DIASPORA – editorial in Stabroek News

DIASPORA -  editorial in Stabroek News

Guyana: President Ramotar

President Ramotar

Last week GINA, the Government’s information service, reported that President Donald Ramotar had met Guyanese in Washington and Queens, New York, in the course of his visit to the United Nations, and that he had asked them to return home and invest in the country’s economy. One wonders if he was serious when he put that question to his compatriots in the diaspora, or whether he was just going through the motions.

If he was serious, then he is truly divorced from reality; we have been waiting twenty-two years for this flood of returnees to swamp us with their US dollars, their overseas skills and their drive to nurture their homeland, and no one, even President Ramotar one would think, anticipates that they will do so in the immediate future.

Continue reading

Scotland Is Seeking Independence From the Political Establishment- Op-Ed

UPDATE:  see the following Guyanese Online entry:

Scotland votes ‘No’ to independence: 55-45%


Tuesday, 16 September 2014 -By Ronan Burtenshaw, Truthout | Op-Ed

  • 2014.9.16.Scotland.Main
    (Photo: Lawrence OP / Flickr)The referendum campaign is about much more than nationalism.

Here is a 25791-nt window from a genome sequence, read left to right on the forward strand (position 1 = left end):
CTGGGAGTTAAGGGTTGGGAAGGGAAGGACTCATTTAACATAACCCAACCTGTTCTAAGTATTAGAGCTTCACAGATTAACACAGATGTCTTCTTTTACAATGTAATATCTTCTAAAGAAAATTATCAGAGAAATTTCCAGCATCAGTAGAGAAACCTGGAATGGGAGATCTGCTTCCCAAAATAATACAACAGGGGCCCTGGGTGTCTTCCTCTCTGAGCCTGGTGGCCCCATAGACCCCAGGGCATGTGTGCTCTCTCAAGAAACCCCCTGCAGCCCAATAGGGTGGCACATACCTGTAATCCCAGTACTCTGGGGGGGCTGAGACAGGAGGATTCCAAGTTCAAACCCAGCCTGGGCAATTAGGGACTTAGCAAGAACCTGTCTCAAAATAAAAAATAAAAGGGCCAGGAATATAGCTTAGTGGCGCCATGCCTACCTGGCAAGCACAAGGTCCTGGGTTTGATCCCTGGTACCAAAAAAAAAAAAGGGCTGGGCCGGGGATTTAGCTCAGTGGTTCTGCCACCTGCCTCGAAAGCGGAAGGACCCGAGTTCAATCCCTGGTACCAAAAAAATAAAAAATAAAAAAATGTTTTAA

Scotland Is Seeking Independence From the Political Establishment

This week’s vote on Scottish independence has lit up the political landscape in Europe, encouraging the left and prompting panic in the halls of power. If the “Yes” side manages to beat the odds and win on September 18, new possibilities will arise on a political spectrum which seemed to be shrinking by the year.

But it didn’t always look like this would be the case. When the referendum campaign began, the leading force for a Yes vote, the Scottish National Party (SNP), promised what could best be termed independence light. Staying were the pound, the Queen, NATO and even the economic model, buttressed by a “competitive” corporate tax regime to rival free-market Ireland. This appeal was nationalist in its purest sense – social questions would remain untouched and only the flag would change.  Continue reading

The General Register’s Office (GRO) and Birth Certificates for Passports

The General Register’s Office (GRO) and Birth Certificates for Passports

August 7, 2014 · BY – Stabroek News

The nearly two months of frustration felt by citizens following the June 5 edict by Ministry of Home Affairs, which forced citizens to procure recent birth certificates in order to apply for passports might have come to an end last week, but indications are that the tedium is to be increased at the Central Immigration and Passport Office.

What Mr Rohee had said when the startling order was first made that required persons to have birth certificates issued no longer than six months before the date of applying for a passport was that there were concerns about fraudulent birth certificates being used to obtain travel documentsContinue reading


Get every new post delivered to your Inbox.

Join 1,925 other followers

%d bloggers like this: